San Antonio Uniformed Services Health Education Consortium San Antonio, TX, United States
Janelle Gyorffy, MD, Brent Huddleston, MD, Kimberly Zibert, DO San Antonio Uniformed Services Health Education Consortium, Fort Sam Houston, TX
Introduction: Pancreatic lesions can be diagnostically challenging which can lead to extensive evaluations to mitigate the risk of a missed malignancy. We present an unexpected diagnosis in a patient with a pancreatic mass with features highly suspicious for malignancy on imaging.
Case Description/Methods: A 37-year-old female with a history of idiopathic pancreatitis presented with abdominal pain. CT showed an ill-defined 5.5cm mass arising from the uncinate process with associated long segment of circumferential encasement and narrowing of the SMA, occlusion of the SMV and splenic vein, and central mesenteric adenopathy. The CA 19-9, CEA, ANA were negative. IgG4 levels were normal but ESR and CRP returned elevated. Initial EUS showed focal hyperechoic changes in the head of the pancreas without discrete mass. Fine needle biopsy (FNB) returned with atypical cells and normal pancreatic tissue. Two weeks later the patient presented with RUQ pain and jaundice. Imaging showed CBD dilation and elevated LAES in an obstructive pattern. Repeat EUS did not show discrete pancreatic mass, but anterior to the pancreas there was a 5cm hypoechoic region encasing the SMA. An ERCP showed a 5cm distal CBD stricture, consistent with external compression and FC-SEMS was placed. Cytology from FNB returned as stromal fibrosis with chronic inflammation and eosinophils suggestive of retroperitoneal fibrosis. The patient was started on 60mg of prednisone daily with significant improvement of abdominal pain. Repeat imaging after 4 weeks showed decreasing size of the mass and improvement of inflammatory markers. A slow taper of steroids was initiated but subsequent imaging at 8 and 12 weeks showed unchanged size of mass with rising inflammatory markers. Patient remained asymptomatic but due to concern for progression she was referred to Rheumatology for consideration of steroid sparing therapy.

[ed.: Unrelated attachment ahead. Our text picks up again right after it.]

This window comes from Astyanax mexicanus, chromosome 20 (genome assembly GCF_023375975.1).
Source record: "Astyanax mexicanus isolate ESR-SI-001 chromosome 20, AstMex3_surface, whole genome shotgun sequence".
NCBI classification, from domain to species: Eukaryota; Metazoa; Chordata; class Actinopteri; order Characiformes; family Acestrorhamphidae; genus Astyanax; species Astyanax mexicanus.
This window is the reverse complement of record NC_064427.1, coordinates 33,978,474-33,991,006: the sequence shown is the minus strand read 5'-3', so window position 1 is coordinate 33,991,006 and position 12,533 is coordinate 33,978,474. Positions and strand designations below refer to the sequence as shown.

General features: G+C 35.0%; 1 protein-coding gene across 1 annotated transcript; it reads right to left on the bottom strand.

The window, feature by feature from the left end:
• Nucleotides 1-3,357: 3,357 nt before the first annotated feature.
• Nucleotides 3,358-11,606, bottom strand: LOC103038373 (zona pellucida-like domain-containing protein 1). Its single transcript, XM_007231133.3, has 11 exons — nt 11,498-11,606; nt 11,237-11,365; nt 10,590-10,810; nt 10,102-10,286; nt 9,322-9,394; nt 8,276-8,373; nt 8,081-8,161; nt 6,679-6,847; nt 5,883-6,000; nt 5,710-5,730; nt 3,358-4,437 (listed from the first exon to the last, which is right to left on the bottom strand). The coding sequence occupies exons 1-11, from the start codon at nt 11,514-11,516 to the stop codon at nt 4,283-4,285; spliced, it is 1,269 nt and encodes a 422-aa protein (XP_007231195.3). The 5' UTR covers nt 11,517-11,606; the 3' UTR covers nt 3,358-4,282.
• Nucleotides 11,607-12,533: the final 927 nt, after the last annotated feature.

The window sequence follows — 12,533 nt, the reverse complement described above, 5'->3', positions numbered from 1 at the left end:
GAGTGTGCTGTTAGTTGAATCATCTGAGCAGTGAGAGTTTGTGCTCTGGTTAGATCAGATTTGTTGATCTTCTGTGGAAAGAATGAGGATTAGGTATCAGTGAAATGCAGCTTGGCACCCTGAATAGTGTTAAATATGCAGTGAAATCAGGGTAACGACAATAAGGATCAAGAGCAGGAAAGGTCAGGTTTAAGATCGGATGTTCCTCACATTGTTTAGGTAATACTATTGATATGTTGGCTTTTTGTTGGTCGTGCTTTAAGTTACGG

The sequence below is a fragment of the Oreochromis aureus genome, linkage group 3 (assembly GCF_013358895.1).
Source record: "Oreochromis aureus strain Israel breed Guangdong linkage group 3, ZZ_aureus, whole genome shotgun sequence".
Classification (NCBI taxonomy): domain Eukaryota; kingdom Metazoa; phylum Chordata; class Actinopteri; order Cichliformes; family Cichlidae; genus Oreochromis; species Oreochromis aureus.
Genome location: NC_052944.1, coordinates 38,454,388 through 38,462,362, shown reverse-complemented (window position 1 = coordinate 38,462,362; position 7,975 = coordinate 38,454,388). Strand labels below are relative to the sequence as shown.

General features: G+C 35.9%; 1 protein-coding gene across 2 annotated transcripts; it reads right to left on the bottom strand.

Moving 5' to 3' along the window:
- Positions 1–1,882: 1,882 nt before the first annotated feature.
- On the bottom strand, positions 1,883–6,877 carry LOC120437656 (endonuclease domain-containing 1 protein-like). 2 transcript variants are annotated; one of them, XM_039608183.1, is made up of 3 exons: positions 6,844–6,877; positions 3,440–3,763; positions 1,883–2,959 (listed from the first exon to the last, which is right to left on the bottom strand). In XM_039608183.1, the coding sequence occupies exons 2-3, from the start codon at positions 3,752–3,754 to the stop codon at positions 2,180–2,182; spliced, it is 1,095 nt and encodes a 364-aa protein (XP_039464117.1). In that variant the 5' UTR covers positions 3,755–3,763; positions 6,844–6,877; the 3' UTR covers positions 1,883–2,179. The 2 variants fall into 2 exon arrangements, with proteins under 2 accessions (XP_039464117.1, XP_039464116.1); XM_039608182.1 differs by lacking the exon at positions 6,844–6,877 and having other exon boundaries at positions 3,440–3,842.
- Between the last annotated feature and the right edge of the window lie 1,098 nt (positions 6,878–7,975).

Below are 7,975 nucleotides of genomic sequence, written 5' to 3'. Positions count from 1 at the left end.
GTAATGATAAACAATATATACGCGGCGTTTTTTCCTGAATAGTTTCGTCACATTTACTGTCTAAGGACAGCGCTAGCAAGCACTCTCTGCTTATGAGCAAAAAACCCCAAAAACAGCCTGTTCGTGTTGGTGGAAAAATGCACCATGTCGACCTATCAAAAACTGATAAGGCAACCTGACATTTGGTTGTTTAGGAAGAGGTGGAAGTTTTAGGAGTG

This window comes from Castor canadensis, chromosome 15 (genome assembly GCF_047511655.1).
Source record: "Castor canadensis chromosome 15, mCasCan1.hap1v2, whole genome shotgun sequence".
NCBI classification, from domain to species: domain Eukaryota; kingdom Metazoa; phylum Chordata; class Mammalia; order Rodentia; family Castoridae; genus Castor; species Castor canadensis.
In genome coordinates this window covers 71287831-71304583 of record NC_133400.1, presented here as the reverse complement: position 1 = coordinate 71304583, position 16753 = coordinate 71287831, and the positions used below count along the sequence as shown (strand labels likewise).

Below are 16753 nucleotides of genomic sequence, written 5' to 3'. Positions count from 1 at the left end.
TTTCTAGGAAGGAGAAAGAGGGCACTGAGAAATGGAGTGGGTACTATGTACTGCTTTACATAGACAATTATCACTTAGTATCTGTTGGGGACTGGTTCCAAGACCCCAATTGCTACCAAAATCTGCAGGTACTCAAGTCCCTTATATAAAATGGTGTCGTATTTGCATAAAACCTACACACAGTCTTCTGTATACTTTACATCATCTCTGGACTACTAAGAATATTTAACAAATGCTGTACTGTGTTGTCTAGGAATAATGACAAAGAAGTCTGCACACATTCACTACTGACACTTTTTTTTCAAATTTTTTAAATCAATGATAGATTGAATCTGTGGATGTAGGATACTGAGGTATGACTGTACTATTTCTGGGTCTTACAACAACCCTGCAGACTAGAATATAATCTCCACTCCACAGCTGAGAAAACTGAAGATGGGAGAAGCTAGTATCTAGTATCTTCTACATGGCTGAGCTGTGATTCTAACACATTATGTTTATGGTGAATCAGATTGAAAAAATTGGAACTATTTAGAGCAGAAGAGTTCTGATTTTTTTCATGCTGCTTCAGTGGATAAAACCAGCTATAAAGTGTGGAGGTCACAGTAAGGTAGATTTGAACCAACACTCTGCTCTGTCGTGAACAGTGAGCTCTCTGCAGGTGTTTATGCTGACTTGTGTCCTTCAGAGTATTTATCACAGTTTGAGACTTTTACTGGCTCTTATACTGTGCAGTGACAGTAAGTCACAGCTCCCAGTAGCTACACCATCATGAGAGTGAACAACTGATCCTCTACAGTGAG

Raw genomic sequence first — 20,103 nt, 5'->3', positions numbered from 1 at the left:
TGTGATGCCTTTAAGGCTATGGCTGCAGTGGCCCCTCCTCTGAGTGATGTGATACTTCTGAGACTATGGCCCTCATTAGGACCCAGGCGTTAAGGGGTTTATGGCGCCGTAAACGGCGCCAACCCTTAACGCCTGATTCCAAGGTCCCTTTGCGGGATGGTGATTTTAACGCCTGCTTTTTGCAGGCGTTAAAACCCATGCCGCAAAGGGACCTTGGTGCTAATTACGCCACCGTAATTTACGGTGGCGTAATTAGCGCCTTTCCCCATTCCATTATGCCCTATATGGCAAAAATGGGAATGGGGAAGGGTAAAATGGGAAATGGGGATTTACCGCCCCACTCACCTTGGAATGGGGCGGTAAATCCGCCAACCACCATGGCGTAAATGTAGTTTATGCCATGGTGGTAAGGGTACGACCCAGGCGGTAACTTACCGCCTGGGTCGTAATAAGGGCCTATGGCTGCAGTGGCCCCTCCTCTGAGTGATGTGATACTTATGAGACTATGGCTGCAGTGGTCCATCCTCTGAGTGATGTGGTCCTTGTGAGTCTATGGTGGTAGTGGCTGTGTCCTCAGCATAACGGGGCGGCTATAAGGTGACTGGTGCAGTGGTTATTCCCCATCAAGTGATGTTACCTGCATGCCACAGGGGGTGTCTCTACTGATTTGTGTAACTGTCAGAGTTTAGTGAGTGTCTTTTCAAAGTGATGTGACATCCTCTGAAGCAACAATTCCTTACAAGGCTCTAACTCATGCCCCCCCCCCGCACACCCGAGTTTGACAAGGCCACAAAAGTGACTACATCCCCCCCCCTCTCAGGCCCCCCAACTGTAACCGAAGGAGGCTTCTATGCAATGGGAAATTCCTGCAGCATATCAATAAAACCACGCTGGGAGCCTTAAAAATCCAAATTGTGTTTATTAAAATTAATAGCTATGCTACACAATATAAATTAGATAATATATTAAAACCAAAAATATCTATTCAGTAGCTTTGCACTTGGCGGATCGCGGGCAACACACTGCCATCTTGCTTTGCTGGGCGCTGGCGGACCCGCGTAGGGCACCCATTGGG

Discussion: Retroperitoneal fibrosis (RFP) is a rare condition classified by inflammatory and fibrotic tissue that can be mass-like, causing biliary compression and obstruction. Data is limited on the optimal therapy regimen and is largely based on observational studies and expert clinical opinion. There are no clinical trials comparing steroids with other immunosuppressive agents for initial therapy or the utility of combination therapy. Although this patient received an appropriate duration of high dose steroids she did not achieve remission and requires further medical management.
Figure: A: CT revealed an ill defined 5.5cm mesenteric mass (arrow) B: EUS showed hypoechoic mass encasing the superior mesenteric artery C: H&E stain, 10x field; FNB of the mass returned as fibrosis with chronic inflammation including lymphocytes, plasma cells, and eosinophils consistent with retroperitoneal fibrosis.
Janelle Gyorffy indicated no relevant financial relationships.
Brent Huddleston indicated no relevant financial relationships.
Kimberly Zibert indicated no relevant financial relationships.
Janelle Gyorffy, MD, Brent Huddleston, MD, Kimberly Zibert, DO. P1133 - Retroperitoneal Fibrosis Mimicking a Pancreatic Mass, ACG 2021 Annual Scientific Meeting Abstracts. Las Vegas, Nevada: American College of Gastroenterology.